Mixing Sedative-Hypnotics, Prescription Opioids Associated With Suicidal Ideation in Serious Mental Illness

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The investigators evaluated the frequency of concurrent use of sedative-hypnotic medications (clonazepam, temazepam, chlordiazepoxide, alprazolam) and opioids (morphine, oxycodone, buprenorphine).
The investigators evaluated the frequency of concurrent use of sedative-hypnotic medications (clonazepam, temazepam, chlordiazepoxide, alprazolam) and opioids (morphine, oxycodone, buprenorphine).

Concurrent use of sedative-hypnotic and prescription opioid medications may increase the risk for suicidal ideation in individuals with serious mental illness, according to a study published in Psychiatry Research.

Patients with serious mental illness were recruited from 2 urban psychiatry clinics (n=271). The investigators evaluated the frequency of concurrent use of sedative-hypnotic medications (clonazepam, temazepam, chlordiazepoxide, alprazolam) and opioids (morphine, oxycodone, buprenorphine) in this cohort.

Researchers assessed patients for polypharmacy (≥5 concurrent medications) and suicidal ideation, using the 24-item Behavior and Symptom Identification Scale (BASIS-24). In this cohort, 35 patients (13%) were taking an opioid medication and 42 patients (16%) were taking a sedative-hypnotic drug. Polypharmacy was reported by 96 patients (35%). There was a significant association between taking an opioid medication and having a history of heroin use (adjusted odds ratio [aOR], 4.12; 95% CI, 1.53-11.45; P =.005) and taking a prescribed sedative-hypnotic (aOR, 2.59; 95% CI, 1.03-6.50; P =.043).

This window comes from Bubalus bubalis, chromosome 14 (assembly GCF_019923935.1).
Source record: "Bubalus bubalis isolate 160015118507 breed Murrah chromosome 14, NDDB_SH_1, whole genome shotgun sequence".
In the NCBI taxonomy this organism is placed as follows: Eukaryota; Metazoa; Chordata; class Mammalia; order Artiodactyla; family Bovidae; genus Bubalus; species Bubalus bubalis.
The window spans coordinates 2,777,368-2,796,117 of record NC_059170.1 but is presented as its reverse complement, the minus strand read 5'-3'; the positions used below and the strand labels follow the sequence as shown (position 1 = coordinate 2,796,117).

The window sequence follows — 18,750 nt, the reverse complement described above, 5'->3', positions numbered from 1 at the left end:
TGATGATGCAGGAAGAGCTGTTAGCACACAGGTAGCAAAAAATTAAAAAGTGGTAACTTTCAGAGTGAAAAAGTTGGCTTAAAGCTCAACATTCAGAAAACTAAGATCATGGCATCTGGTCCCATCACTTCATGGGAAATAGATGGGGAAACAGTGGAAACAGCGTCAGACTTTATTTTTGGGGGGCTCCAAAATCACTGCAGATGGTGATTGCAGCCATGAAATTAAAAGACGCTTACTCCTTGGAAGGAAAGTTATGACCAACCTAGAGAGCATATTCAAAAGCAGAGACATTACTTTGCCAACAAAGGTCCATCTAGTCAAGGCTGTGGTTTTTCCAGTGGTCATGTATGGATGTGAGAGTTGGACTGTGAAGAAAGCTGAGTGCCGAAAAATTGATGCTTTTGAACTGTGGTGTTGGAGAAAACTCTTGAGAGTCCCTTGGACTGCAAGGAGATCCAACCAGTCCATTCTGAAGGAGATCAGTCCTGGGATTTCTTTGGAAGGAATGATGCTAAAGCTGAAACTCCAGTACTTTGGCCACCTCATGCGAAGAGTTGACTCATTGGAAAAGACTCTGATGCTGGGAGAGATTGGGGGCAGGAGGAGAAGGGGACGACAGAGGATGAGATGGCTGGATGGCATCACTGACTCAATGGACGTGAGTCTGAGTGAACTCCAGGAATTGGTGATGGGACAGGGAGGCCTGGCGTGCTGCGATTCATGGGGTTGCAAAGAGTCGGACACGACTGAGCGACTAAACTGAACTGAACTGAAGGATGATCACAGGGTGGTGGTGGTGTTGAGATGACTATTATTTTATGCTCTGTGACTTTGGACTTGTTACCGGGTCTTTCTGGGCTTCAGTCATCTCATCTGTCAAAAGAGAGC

Compared with patients not taking opiates, patients taking a prescribed opioid medication were also more likely to be on ≥5 concurrent medications (31.4% vs 62.9%, respectively; odds ratio [OR], 3.70; 95% CI, 1.77-7.76; P =.001) and to have visited the emergency department in the past 12 months (61.7% vs 85.7%, respectively; OR, 3.72; 95% CI, 1.39-9.95; P =.009). In addition, patients on opioid medications and sedative-hypnotics were more likely to report suicidal ideation in the past 7 days (aOR, 4.44; 95% CI, 1.09-18.04; P =.037).

The cross-sectional design of this study and reliance on self-reports could have limited causal inference and introduced recall and social desirability bias, respectively.

 “In a population with [serious mental illness], mixing [prescription opioids and sedative-hypnotics] may be particularly dangerous due to risk of intentional overdose,” concluded the study authors.

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Reference

Spivak S, Cullen B, Eaton W, et al. Prescription opioid use among individuals with serious mental illness. Psychiatry Res. 2018;267:85-87.

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